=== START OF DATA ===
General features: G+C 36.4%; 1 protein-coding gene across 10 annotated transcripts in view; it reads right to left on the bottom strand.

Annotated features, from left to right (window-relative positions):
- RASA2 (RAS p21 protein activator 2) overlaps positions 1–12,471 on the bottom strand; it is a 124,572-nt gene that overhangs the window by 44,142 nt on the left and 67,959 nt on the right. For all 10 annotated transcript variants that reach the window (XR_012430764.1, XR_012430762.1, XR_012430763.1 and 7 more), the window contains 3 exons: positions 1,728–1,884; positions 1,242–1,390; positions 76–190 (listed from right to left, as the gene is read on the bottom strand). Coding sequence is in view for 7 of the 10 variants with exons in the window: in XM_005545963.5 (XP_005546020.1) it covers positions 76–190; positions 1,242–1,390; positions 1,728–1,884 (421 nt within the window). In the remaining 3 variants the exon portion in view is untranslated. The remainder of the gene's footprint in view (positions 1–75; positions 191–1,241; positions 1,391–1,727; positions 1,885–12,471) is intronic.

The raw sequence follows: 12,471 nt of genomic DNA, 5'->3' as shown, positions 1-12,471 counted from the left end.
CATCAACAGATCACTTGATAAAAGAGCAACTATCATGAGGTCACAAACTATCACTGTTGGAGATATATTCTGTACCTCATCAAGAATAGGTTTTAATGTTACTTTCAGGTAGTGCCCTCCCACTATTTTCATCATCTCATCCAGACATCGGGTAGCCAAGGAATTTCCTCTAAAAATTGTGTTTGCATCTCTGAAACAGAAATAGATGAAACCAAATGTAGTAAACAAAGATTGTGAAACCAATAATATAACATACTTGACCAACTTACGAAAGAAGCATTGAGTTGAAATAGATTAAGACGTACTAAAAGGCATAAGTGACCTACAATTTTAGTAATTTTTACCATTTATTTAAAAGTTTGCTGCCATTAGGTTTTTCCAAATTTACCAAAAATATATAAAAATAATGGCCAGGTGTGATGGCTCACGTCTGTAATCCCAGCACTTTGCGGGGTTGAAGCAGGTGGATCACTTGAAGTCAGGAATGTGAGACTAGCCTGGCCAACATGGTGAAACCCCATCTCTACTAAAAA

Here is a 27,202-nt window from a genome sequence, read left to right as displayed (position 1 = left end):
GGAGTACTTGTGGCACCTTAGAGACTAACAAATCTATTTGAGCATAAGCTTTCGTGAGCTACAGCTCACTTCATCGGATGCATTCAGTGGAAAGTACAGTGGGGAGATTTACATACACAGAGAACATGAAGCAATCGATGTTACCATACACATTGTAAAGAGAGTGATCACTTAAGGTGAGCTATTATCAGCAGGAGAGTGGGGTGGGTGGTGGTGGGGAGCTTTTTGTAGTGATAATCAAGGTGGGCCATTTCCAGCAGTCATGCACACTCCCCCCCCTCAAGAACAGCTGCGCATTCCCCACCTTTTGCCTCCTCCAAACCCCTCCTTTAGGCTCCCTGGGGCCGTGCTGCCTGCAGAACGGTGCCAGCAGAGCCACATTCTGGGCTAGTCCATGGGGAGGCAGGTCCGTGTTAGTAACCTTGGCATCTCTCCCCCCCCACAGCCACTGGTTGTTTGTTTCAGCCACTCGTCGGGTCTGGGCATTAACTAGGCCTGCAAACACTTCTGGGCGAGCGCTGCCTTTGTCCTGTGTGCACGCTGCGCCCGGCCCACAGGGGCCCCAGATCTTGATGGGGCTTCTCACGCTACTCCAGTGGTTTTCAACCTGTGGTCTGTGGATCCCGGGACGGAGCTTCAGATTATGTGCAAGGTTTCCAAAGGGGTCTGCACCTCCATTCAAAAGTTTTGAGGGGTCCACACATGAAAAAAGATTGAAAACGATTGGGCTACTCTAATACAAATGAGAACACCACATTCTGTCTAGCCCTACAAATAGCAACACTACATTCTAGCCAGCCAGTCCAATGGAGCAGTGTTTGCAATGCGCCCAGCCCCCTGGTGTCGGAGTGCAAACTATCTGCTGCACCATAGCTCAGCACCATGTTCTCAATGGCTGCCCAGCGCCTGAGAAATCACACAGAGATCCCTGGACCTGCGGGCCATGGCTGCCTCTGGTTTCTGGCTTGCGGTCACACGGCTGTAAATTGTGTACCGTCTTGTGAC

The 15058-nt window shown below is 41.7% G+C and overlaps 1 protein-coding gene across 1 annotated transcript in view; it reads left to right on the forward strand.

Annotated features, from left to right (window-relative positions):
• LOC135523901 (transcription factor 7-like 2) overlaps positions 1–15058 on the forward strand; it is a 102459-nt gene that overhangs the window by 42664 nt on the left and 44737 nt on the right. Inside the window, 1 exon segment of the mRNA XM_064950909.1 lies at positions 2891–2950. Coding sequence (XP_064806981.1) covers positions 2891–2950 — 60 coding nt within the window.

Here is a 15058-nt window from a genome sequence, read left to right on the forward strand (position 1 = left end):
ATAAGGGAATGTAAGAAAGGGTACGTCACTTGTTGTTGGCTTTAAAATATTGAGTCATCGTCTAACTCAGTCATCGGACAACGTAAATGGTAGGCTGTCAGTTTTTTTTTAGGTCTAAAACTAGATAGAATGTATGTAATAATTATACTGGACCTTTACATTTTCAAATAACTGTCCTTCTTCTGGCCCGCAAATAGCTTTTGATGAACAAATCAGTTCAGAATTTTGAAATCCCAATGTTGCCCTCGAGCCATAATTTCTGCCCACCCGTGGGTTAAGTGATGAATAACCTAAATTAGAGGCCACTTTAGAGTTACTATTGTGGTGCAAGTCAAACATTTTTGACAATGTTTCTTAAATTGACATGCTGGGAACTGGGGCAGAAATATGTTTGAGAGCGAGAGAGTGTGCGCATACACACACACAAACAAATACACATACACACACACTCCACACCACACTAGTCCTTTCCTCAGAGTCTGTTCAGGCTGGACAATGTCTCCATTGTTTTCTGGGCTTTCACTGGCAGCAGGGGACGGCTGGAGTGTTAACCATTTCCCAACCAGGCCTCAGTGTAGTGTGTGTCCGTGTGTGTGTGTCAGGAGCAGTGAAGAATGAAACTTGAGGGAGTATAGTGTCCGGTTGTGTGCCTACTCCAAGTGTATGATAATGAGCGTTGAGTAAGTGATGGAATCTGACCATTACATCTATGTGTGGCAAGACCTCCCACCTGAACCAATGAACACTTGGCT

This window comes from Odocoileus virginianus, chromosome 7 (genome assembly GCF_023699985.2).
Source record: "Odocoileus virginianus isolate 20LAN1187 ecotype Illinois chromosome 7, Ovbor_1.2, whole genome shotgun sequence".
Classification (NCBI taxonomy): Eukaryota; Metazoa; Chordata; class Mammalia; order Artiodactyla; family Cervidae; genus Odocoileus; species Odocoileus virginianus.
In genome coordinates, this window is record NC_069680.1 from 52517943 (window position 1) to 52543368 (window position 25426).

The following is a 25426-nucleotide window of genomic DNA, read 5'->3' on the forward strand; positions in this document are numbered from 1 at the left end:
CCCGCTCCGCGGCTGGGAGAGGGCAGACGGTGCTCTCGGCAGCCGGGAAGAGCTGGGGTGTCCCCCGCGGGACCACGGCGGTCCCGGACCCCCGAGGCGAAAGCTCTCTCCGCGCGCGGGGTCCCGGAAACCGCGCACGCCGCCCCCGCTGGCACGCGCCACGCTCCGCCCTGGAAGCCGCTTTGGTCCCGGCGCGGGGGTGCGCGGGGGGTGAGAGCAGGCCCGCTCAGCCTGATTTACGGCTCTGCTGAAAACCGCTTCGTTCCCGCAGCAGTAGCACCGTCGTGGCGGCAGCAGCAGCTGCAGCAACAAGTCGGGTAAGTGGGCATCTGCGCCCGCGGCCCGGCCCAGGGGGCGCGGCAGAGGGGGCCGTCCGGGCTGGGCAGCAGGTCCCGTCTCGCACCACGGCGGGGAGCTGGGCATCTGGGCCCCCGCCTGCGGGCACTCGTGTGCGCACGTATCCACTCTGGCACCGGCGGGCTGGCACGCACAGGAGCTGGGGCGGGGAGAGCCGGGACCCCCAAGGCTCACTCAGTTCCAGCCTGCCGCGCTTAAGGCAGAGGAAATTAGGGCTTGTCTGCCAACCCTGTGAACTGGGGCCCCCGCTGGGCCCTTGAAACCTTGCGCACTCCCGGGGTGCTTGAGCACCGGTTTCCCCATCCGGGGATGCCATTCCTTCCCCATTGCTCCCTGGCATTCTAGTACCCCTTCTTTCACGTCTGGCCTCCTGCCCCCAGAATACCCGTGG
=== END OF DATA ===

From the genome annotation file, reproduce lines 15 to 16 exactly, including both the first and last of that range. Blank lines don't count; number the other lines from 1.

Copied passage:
Classification (NCBI taxonomy): Eukaryota; Metazoa; Chordata; class Mammalia; order Artiodactyla; family Cervidae; genus Odocoileus; species Odocoileus virginianus.
In genome coordinates, this window is record NC_069680.1 from 52517943 (window position 1) to 52543368 (window position 25426).